Monkees Singer Davy Jones Dead at 66 | NBC 6 South Florida

Monkees Singer Davy Jones Dead at 66

“Daydream Believer” singer dies in Florida of a heart attack

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    Monkees singer Davy Jones has died.

    Monkees singer Davy Jones died Wednesday in Florida of a heart attack, the medical examiner's office in Martin County confirmed to NBC News. He was 66.

    A witness said he was with Jones at 9955 SW Fox Brown Rd. in Indiantown, when the singer began to "complain of not feeling well and having trouble breathing," the Martin County Sheriff's Office said. 

    Fire Rescue responded and transported him to Martin Health System where Jones was pronounced dead."At this time there do not appear to be any suspicious circumstances surrounding the death. Family has been notified," the sheriff's office said.
    Meanwhile, the medical examiner's office has taken over the case. 
    "The District 19 Medical Examiner’s office has been notified of the death of Mr. Davy Jones. The Medical Examiner's office will take jurisdiction, and a possible autopsy may be performed after evaluation of the circumstances of the death and medical information.," the office told NBC 6.

    Jones' publicist, Helen Kensick, told The Associated Press he died in Indiantown, Fla., where he made his home. He is survived by his wife, Jessica Pacheco, 32, an actress and flamenco dancer, and four daughters from two previous marriages.
    He also had a home on Franklin Street in Hollywood.
    The Monkees were formed in 1965 by Screen Gems Studios, to be stars of their own sitcom about the exploits of an up-and-coming rock band. Jones was the first to sign on, and he was eventually joined in the made-for-TV band by drummer/vocalist Mickey Dolenz, guitarist Michael Nesmith and bassist Peter Tork.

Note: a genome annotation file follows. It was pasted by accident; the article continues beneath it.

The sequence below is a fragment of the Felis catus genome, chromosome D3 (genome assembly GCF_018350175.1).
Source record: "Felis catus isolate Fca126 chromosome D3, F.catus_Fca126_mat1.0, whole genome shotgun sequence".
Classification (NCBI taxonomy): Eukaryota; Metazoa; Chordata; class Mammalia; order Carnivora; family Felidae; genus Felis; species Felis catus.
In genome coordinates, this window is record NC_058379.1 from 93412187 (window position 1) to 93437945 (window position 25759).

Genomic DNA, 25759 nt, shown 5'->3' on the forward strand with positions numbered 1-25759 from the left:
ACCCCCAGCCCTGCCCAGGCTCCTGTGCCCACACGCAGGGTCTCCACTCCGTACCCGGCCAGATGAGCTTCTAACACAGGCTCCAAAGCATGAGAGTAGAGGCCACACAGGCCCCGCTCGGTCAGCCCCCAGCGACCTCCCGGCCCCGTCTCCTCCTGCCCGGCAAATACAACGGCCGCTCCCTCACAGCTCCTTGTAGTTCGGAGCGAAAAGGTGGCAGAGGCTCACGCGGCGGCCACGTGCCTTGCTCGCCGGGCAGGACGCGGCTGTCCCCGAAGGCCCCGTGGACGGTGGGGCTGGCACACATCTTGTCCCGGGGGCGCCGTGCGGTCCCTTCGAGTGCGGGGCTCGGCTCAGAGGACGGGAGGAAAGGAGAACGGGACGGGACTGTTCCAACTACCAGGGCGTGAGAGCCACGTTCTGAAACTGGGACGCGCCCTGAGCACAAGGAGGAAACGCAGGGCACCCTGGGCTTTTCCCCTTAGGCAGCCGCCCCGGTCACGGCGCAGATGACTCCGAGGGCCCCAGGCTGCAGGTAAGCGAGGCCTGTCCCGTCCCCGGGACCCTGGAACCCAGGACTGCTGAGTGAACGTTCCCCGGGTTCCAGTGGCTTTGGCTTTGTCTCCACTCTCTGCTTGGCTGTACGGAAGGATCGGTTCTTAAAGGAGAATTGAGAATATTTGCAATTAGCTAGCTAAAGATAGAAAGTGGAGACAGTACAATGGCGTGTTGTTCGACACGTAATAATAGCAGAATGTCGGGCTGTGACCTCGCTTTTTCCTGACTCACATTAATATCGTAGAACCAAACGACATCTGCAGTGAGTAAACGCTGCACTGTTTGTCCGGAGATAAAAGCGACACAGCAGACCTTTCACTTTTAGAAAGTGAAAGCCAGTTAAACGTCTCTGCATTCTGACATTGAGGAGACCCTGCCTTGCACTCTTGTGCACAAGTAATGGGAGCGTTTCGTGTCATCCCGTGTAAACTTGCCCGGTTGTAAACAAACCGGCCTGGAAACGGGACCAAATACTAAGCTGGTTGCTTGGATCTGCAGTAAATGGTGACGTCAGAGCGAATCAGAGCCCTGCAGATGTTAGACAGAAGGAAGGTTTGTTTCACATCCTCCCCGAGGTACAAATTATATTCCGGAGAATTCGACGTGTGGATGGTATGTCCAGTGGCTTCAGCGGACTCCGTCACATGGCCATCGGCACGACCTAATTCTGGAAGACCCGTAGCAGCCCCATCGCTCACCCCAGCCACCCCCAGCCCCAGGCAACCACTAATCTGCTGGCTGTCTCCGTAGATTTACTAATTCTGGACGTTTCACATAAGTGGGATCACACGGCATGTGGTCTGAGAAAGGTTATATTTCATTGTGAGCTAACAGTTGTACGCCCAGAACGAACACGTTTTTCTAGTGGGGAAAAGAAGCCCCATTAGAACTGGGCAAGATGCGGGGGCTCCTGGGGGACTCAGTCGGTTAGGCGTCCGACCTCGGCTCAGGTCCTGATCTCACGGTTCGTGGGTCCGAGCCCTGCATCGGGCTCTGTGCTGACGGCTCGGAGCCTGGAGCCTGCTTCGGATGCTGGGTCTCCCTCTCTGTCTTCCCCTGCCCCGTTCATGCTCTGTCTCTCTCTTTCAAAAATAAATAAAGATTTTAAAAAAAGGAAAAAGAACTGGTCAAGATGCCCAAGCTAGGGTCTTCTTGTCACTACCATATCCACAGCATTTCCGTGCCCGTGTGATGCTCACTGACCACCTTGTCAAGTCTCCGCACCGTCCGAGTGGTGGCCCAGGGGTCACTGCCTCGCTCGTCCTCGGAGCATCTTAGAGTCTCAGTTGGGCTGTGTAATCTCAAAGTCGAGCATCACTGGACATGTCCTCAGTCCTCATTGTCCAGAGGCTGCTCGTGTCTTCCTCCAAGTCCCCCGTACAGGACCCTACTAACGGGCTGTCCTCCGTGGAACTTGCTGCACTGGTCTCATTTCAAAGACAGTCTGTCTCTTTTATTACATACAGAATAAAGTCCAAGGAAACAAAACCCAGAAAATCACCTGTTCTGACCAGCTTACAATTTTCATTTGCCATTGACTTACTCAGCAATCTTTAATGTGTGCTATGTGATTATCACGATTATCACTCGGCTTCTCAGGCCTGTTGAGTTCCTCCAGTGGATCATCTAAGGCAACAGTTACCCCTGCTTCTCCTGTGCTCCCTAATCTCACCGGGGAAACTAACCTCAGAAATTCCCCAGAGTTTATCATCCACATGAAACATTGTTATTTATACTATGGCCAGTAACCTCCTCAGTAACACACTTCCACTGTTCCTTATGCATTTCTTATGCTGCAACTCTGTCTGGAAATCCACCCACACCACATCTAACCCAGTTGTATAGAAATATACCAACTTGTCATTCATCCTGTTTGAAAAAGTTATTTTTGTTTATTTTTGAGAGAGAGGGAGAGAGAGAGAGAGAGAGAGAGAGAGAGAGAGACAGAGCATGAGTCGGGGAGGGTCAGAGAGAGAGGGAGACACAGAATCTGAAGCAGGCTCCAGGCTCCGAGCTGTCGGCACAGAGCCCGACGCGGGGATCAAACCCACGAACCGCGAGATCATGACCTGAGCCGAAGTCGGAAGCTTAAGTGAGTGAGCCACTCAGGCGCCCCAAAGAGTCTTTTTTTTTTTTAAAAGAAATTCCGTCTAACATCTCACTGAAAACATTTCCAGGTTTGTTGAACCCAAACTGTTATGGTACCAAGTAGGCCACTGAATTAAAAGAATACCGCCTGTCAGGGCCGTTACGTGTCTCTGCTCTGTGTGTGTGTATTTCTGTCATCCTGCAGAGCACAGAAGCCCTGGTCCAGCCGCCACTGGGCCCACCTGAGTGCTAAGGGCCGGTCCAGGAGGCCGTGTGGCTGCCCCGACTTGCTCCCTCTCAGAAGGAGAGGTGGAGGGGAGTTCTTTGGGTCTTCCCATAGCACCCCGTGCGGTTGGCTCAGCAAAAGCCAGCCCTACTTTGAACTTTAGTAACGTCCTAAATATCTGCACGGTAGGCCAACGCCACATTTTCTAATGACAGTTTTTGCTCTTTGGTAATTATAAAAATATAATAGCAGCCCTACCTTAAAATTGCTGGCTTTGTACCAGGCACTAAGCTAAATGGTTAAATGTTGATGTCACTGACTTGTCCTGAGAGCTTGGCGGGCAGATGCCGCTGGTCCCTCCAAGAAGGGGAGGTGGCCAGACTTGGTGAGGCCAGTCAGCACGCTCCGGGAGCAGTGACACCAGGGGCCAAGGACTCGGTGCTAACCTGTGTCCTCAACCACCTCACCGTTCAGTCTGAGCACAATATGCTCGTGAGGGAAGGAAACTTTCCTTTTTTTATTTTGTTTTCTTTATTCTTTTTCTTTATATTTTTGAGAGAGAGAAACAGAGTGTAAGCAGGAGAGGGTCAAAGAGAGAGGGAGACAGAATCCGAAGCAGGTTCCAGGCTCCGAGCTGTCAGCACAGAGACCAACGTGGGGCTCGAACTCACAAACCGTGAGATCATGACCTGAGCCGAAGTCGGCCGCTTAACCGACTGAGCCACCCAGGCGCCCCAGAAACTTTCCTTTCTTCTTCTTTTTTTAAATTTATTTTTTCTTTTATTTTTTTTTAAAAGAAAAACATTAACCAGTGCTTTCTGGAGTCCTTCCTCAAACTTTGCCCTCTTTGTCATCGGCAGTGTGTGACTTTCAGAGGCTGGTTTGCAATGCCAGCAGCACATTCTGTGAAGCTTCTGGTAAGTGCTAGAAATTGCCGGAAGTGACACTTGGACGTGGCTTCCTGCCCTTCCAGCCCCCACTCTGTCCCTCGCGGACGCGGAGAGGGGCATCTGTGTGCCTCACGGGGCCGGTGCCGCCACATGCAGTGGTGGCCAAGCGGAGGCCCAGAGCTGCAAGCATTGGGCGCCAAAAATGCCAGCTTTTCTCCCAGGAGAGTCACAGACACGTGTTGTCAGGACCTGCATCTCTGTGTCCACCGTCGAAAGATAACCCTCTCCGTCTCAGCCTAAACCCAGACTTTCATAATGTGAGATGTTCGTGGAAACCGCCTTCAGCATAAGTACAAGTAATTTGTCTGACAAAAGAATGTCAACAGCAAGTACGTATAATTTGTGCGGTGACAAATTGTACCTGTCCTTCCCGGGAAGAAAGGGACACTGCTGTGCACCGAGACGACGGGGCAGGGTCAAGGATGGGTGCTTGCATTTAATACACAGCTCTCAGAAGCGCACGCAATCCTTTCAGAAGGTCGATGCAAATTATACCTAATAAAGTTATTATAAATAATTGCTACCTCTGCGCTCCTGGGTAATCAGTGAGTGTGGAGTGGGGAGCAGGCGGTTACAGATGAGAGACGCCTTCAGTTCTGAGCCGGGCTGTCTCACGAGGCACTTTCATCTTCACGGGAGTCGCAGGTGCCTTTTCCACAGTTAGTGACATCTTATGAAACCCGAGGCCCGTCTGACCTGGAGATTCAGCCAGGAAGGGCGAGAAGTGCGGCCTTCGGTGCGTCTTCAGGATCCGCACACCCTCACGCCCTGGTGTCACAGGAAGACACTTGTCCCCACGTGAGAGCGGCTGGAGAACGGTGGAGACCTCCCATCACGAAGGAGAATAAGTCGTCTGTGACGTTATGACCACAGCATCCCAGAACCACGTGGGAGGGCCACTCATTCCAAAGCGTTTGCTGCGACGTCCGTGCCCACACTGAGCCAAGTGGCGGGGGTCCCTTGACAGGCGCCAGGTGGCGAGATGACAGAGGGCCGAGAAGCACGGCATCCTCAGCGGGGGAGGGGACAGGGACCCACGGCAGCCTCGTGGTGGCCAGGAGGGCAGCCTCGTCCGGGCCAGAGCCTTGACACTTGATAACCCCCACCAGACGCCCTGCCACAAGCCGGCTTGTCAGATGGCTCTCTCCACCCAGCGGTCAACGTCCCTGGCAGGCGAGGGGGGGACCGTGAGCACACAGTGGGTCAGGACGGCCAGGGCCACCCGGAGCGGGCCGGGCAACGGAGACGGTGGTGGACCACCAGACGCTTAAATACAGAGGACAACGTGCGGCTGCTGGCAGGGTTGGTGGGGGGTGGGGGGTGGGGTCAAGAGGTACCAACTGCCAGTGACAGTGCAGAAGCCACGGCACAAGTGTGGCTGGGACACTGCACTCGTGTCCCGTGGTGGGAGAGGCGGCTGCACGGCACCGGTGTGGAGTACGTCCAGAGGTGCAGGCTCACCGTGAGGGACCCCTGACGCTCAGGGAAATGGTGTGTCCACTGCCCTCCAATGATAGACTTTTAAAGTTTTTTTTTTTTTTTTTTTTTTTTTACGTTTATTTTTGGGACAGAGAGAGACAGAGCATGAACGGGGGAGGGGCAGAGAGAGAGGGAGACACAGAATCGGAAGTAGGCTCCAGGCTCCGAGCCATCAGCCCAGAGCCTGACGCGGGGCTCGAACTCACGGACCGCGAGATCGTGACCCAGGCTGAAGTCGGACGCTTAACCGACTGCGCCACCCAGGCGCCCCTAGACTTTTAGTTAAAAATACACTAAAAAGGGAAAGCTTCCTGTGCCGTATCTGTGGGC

Though the show lasted for only 58 episodes over two season, from 1966 to 1968, they won the Emmy for Best Comedy after their first year, and a loving place in the hearts of America.
    From the outset, critics derided The Monkees as Beatles rip-offs and inauthentic. But they overcame the snobbery and backlash to win millions of fans with their infectious radio-friendly hits and squeaky clean image, of which Jones was the absolute personification.
    And they stuck together after the show's cancellation, eventually throwing off the yoke of their creators to record their first album on which they wrote many of their own songs and played their own instruments, "Headquarters." The record would debut at No. 1 on the Billboard charts in 1967. 

    They released six top-10 hits during their first run -- with Jones singing lead on "Daydream Believer"-- and over the years they sold more than 65 million records worldwide, spawned a comic book, made a feature film and continued to record and tour off and on. 

    The band's popularity was so great in the late '60s that another young British rocker named David Jones felt compelled to change his name to avoid confusion. The performer would eventually settle on David Bowie.
    After the band's initial split, Jones spent many years doing stage work in London, recording solo work, and appearing on a number of American TV shows, including "The Brady Bunch" and "Sabrina the Teenage Witch."
    All four original members last recorded together in 1995, releasing "Justus," the following year, and briefly toured Britain in 1997. Last year, Jones went on a 45th-anniversary reunion tour Dolenz and Tork, which was cut short "due to internal group issues and conflicts."

    Jones was scheduled to perform with David Cassidy on April 14 at the Magic City Casino, which said in a statement that it is confirming a replacement act.

    "The show will go as scheduled," the casino said. "He will be missed."

    One of Jones' Hollywood neighbors remembered him as a genuine and down-to-earth friend.


    "He was sincerely the most authentic and genuine person you'd ever meet," said the neighbor, who only gave his first name, Mitch. He said Jones lived a few houses down from him on Franklin Street.

    "In my wildest imaginations, I never would have ever believed that Davy Jones would literally be living on my street," he said, "and so one time I had a chance to pull him aside, and I said to him, 'Davy, I have to tell you as a kid you were my friend. You didn't know me, but I felt like I knew you. And you got me through some really tough times.'"